Showing posts with label AIPN. Show all posts
Showing posts with label AIPN. Show all posts

Thursday 9 February 2012

Evolution towards ALL-IP Single RAN (SRAN)

Presented by Matthias Sauder and Dr. Volker Sebastian, VodafoneD2 GmbH in the 2nd FOKUS FUSECO Forum 2011, Berlin 17-18 Nov. 2011

Friday 3 December 2010

Presentation: IMS for 3G Voice Services and Migration Strategies

Very interesting presentation from NTT DoCoMo in the IMS workshop I blogged about yesterday. It shows their strategy to move from legacy core network to an All IP Network (AIPN).

Saturday 13 September 2008

Next Generation All-IP Telecom Networks: Quality of Service Challenges and Is...

There is an Interesting tutorial on Next generation All IP Networks from Google on Youtube. Unfortunately they have not allowed sharing of that but you can see that on youtube:

Wednesday 4 July 2007

AIPN Scenarios

AIPN or All-IP Network is being introduced part of 3GPP Release 7. TS 22.978 shows some scenarios where AIPN will play a big part

USE CASE 1 (see left in the daigram): Bob has his own Personal Area Network (PAN). While at home, this network is composed with the Home Area Network using WLAN, which in turn connects externally with a local hotspot service, which in turn connects to a cellular network. Bob's PAN, Bob’s Home-WLAN, the local hotspot service and the AIPN cellular access system are under different administrative domains. Still, if Bob moves outside coverage of his Home-WLAN, his PAN will communicate with the outside world via the local hotspot service. If he moves outside coverage from the hotspot service, his PAN will communicate with the outside world via the AIPN cellular access system.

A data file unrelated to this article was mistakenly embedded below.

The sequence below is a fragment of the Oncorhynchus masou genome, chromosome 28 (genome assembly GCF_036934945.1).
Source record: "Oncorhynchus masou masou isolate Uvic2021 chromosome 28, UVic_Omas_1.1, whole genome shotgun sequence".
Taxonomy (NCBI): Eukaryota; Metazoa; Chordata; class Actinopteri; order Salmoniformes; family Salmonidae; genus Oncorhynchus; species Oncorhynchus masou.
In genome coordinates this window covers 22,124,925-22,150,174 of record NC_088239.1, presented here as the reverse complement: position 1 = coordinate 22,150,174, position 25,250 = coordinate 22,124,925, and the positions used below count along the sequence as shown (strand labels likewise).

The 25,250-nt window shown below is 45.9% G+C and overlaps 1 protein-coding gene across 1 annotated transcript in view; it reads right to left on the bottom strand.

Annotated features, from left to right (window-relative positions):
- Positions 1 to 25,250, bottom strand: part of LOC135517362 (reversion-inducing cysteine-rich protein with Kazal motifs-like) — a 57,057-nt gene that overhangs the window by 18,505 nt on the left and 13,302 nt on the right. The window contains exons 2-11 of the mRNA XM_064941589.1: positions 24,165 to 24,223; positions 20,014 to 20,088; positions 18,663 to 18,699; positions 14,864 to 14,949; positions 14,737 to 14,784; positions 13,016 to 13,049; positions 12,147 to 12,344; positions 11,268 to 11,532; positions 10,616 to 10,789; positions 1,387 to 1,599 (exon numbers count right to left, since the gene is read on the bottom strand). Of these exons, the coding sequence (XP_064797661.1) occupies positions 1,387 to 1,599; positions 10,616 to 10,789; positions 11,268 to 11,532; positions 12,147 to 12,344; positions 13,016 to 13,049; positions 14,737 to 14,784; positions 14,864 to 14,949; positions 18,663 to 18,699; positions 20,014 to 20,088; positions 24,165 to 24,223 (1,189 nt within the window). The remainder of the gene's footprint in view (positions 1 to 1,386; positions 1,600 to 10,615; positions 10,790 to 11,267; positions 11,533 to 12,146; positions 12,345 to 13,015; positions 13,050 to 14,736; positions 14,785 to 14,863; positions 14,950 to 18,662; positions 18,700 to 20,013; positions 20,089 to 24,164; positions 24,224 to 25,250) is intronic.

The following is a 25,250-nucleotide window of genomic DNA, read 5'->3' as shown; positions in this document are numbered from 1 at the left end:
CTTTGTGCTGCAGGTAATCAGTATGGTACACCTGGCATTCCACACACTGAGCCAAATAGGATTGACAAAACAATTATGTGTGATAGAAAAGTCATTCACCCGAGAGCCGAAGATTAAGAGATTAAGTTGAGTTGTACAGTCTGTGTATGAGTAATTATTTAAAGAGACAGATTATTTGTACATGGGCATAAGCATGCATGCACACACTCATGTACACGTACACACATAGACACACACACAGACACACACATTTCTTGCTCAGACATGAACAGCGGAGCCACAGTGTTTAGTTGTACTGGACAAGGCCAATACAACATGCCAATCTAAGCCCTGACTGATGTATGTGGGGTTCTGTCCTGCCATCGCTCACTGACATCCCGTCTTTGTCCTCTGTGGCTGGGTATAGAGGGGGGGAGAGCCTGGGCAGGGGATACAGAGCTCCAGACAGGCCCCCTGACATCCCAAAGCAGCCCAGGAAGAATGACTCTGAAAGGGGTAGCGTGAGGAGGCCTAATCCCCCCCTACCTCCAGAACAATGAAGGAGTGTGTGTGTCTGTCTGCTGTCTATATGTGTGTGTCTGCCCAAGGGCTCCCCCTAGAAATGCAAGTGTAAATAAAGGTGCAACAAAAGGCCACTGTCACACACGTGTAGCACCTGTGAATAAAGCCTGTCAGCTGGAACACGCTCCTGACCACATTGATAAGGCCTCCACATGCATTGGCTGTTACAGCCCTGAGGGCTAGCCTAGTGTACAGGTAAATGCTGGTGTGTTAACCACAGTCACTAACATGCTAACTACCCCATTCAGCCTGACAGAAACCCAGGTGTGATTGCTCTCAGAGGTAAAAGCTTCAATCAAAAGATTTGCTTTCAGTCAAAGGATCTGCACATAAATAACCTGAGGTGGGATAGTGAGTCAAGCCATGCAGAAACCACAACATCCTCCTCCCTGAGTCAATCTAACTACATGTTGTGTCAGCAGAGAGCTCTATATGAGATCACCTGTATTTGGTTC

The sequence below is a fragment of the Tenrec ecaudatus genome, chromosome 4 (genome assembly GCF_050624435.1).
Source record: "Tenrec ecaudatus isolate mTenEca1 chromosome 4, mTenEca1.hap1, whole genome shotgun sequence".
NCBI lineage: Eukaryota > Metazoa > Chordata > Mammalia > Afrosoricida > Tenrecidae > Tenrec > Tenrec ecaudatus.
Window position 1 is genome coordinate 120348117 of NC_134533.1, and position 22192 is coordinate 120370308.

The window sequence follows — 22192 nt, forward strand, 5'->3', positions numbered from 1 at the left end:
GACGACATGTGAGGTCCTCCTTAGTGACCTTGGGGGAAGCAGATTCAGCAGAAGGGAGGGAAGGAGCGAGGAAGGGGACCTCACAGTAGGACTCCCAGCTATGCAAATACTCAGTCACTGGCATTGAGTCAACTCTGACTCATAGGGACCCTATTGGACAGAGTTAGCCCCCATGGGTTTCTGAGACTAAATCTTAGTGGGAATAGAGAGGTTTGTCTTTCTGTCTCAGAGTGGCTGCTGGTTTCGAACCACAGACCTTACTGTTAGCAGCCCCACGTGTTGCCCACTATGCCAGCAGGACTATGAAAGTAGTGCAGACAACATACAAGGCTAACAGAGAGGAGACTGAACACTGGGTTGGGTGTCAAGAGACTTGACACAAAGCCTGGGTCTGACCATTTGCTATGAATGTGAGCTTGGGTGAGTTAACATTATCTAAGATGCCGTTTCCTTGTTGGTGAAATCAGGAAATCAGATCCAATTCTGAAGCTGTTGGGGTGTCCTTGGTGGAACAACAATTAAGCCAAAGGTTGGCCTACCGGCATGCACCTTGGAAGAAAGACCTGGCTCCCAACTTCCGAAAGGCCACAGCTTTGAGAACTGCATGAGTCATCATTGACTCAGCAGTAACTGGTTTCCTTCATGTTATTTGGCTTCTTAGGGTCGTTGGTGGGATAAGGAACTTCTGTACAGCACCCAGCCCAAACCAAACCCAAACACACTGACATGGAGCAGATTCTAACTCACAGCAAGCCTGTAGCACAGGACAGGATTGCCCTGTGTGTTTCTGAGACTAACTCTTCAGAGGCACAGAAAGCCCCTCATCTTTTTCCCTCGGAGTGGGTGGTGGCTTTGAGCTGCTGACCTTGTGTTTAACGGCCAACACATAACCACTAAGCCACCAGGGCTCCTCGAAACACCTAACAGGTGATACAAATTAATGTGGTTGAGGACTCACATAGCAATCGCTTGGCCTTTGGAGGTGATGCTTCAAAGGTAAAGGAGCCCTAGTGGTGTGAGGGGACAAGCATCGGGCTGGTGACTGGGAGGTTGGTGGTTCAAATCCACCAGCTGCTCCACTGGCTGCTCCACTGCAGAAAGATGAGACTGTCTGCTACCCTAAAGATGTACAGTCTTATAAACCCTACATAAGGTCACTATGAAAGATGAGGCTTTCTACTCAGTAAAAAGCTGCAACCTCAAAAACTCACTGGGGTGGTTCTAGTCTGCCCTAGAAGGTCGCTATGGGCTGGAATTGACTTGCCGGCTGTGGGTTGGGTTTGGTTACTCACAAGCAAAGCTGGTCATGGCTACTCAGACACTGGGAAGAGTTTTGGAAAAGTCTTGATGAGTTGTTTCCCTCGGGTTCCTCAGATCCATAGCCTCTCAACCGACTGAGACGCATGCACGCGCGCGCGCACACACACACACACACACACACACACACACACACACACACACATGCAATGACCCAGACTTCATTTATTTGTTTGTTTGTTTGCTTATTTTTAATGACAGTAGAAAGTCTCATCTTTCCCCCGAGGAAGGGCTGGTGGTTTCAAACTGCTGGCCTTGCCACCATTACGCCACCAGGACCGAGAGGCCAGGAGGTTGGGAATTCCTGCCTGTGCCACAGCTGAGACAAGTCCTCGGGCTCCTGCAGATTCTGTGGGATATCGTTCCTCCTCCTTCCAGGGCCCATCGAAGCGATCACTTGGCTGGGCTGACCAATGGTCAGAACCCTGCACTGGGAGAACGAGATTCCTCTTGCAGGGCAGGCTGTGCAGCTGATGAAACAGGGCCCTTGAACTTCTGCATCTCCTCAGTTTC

USE CASE 2: The user is driving a car. While being under good radio coverage, he starts an IMS session with several media. The car goes through a tunnel where there is no radio coverage, and comes out of the tunnel into good radio coverage a minute later. Connections using disruption resilient transport protocols are automatically re-established and these protocols restore the communication to the point they were before the interruption.

USE CASE 3: Alice has a mobile device and Bob has a fixed one. Both devices have equal audio but different video capabilities in terms of screen size, number of colors and video codecs supported. Alice establishes a multimedia connection with audio and video components to Bob. The terminal capabilities are discovered and it is realized that Bob's terminal has better video capabilities than Alice. The terminal informs the network that it is unable to support new the new video codec and the AIPN then introduces a video transcoder in the path of the video media to adapt the video signal (stream, codec, format, etc) to the video capabilities and bit rates available on each side of the transcoder.

Enhanced Services should be possible with AIPN:

  • Support for advanced application services
  • Support for group communication services, e.g. voice group call, instant group messaging, and multicast delivery. In some cases, a group may include a large number of participants.
  • Support for integrated services, e.g. a service including a mixture of services among SMS/MMS/Instant Message, or a service including voice call/video call/voice mail.
  • Provision of seamless services (e.g. transparent to access systems, adaptable to terminal capabilities, etc) Users should be able to move transparently and seamlessly between access systems and to move communication sessions between terminals.